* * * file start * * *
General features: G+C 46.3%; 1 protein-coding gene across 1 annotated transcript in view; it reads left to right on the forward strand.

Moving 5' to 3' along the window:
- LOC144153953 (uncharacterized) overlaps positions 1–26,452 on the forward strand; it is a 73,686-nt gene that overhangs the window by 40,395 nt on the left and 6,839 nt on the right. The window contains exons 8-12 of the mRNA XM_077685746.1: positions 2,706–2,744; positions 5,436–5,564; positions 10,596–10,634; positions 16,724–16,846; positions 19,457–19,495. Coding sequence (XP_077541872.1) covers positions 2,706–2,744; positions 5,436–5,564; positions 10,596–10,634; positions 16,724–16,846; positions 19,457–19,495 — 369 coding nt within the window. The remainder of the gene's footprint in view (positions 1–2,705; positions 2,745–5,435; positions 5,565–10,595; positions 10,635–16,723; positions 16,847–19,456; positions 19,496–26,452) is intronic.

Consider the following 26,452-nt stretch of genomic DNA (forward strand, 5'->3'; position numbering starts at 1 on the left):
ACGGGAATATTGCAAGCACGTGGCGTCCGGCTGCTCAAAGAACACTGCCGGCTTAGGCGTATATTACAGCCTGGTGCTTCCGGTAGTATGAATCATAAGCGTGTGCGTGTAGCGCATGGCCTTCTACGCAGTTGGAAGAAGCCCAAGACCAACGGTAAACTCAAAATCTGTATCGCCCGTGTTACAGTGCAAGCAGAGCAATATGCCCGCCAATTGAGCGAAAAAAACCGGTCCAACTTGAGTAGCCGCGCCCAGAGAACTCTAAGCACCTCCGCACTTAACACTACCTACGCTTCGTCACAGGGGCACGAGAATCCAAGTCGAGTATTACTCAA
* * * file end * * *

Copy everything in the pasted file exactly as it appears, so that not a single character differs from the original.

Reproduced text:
General features: G+C 46.3%; 1 protein-coding gene across 1 annotated transcript in view; it reads left to right on the forward strand.

Moving 5' to 3' along the window:
- LOC144153953 (uncharacterized) overlaps positions 1–26,452 on the forward strand; it is a 73,686-nt gene that overhangs the window by 40,395 nt on the left and 6,839 nt on the right. The window contains exons 8-12 of the mRNA XM_077685746.1: positions 2,706–2,744; positions 5,436–5,564; positions 10,596–10,634; positions 16,724–16,846; positions 19,457–19,495. Coding sequence (XP_077541872.1) covers positions 2,706–2,744; positions 5,436–5,564; positions 10,596–10,634; positions 16,724–16,846; positions 19,457–19,495 — 369 coding nt within the window. The remainder of the gene's footprint in view (positions 1–2,705; positions 2,745–5,435; positions 5,565–10,595; positions 10,635–16,723; positions 16,847–19,456; positions 19,496–26,452) is intronic.

Consider the following 26,452-nt stretch of genomic DNA (forward strand, 5'->3'; position numbering starts at 1 on the left):
ACGGGAATATTGCAAGCACGTGGCGTCCGGCTGCTCAAAGAACACTGCCGGCTTAGGCGTATATTACAGCCTGGTGCTTCCGGTAGTATGAATCATAAGCGTGTGCGTGTAGCGCATGGCCTTCTACGCAGTTGGAAGAAGCCCAAGACCAACGGTAAACTCAAAATCTGTATCGCCCGTGTTACAGTGCAAGCAGAGCAATATGCCCGCCAATTGAGCGAAAAAAACCGGTCCAACTTGAGTAGCCGCGCCCAGAGAACTCTAAGCACCTCCGCACTTAACACTACCTACGCTTCGTCACAGGGGCACGAGAATCCAAGTCGAGTATTACTCAA